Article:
Identifying Phrases


For a tune to make sense, it needs a structure, just as writing needs sentences and punctuations. Tunes are built from groups of notes that sound as though they belong together as an idea. These groups are known as PHRASES, and are usually separated by a tiny silence when the music is sung or played.

IDENTIFYING PHRASES: Musicians often disagree about where phrases start and finish. This is because there is often more than one possible INTERPRETATION. When you play music, try to hear which notes belong together. Phrases may be the same length, or start on the same beat of a measure. Songs may have a phrase for each line of words.

ANSWERING PHRASES: In some music, pairs of phrases of the same length sometimes seem to match each other. The first phrase seems to ask a question, and the second phrase to answer it. For example, the second phrase may seem to answer the first by ending on the tonic when the first phrase did not.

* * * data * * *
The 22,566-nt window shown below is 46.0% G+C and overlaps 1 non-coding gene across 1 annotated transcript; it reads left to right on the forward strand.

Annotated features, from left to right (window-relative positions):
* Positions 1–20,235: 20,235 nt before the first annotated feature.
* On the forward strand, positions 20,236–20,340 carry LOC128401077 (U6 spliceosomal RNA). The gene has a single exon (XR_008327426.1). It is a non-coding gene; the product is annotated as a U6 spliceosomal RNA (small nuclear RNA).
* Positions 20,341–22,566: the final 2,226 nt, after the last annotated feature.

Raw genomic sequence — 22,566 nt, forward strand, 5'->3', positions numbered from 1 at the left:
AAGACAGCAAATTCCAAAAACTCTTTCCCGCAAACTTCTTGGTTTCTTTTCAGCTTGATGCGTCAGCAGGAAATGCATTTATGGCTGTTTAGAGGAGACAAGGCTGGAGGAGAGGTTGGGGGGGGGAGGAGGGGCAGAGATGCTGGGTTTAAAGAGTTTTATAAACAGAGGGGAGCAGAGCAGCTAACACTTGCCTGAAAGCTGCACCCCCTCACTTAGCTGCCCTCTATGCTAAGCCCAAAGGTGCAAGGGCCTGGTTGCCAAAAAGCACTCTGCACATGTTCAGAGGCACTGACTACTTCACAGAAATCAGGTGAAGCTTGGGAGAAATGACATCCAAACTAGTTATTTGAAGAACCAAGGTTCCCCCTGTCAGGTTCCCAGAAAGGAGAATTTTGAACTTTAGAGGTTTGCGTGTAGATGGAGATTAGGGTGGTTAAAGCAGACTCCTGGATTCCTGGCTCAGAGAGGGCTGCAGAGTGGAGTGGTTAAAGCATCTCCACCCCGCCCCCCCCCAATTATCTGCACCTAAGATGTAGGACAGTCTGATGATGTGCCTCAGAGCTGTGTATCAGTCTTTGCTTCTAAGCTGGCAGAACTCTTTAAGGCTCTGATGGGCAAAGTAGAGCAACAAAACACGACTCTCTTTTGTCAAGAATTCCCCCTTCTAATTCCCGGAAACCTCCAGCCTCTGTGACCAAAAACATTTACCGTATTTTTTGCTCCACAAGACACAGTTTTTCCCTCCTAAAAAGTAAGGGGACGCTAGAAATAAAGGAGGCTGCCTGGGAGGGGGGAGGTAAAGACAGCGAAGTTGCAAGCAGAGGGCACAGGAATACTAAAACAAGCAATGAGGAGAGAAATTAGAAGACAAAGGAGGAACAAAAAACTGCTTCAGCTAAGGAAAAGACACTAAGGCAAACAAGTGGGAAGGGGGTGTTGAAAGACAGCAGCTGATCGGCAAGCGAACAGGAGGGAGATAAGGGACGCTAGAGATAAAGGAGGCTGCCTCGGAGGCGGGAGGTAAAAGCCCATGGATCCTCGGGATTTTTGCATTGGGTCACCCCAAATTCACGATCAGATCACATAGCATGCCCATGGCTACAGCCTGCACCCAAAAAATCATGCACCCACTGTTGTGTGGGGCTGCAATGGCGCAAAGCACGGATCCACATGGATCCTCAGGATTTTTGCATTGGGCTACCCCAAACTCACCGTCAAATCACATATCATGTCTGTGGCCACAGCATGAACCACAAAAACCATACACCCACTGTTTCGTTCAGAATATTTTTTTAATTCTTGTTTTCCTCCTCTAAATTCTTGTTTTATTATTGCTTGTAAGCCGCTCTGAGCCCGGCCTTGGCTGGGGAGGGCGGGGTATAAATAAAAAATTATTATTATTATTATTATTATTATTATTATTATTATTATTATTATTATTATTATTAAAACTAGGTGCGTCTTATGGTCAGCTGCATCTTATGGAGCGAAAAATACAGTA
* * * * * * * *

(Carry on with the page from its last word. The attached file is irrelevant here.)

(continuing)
RHYTHM PATTERNS: Phrases often have a strong rhythm structure. A pattern may be repeated or varied within a phrase, between phrases, or even throughout a whole piece.

MELODIC PATTERNS: Phrases often contain patterns of notes that are repeated exactly, or changed by transposing them to a different pitch or varying the intervals.

SHOWING PHRASES: Composers usually do not show phrases in their music. Instead, they show how to play notes within phrases, using signs such as SLURS and STACCATOS. It is up to each player to decide how to phrase the music. Signs such as BREATH MARKS or BOWING can help do this.

PHRASES THAT MODULATE: Sometimes a phrase may end in a different key from the one it began in, such as the relative minor or major key. This is called MODULATION. For a tune to modulate clearly, it has to use a note that is in the scale of the new key but not in the scale of the original key.

Bookmark and Share

Post a Comment
Related Posts Plugin for WordPress, Blogger...

© copyright 2008-2017 – All rights reserved

LadyD Piano
Related Posts with Thumbnails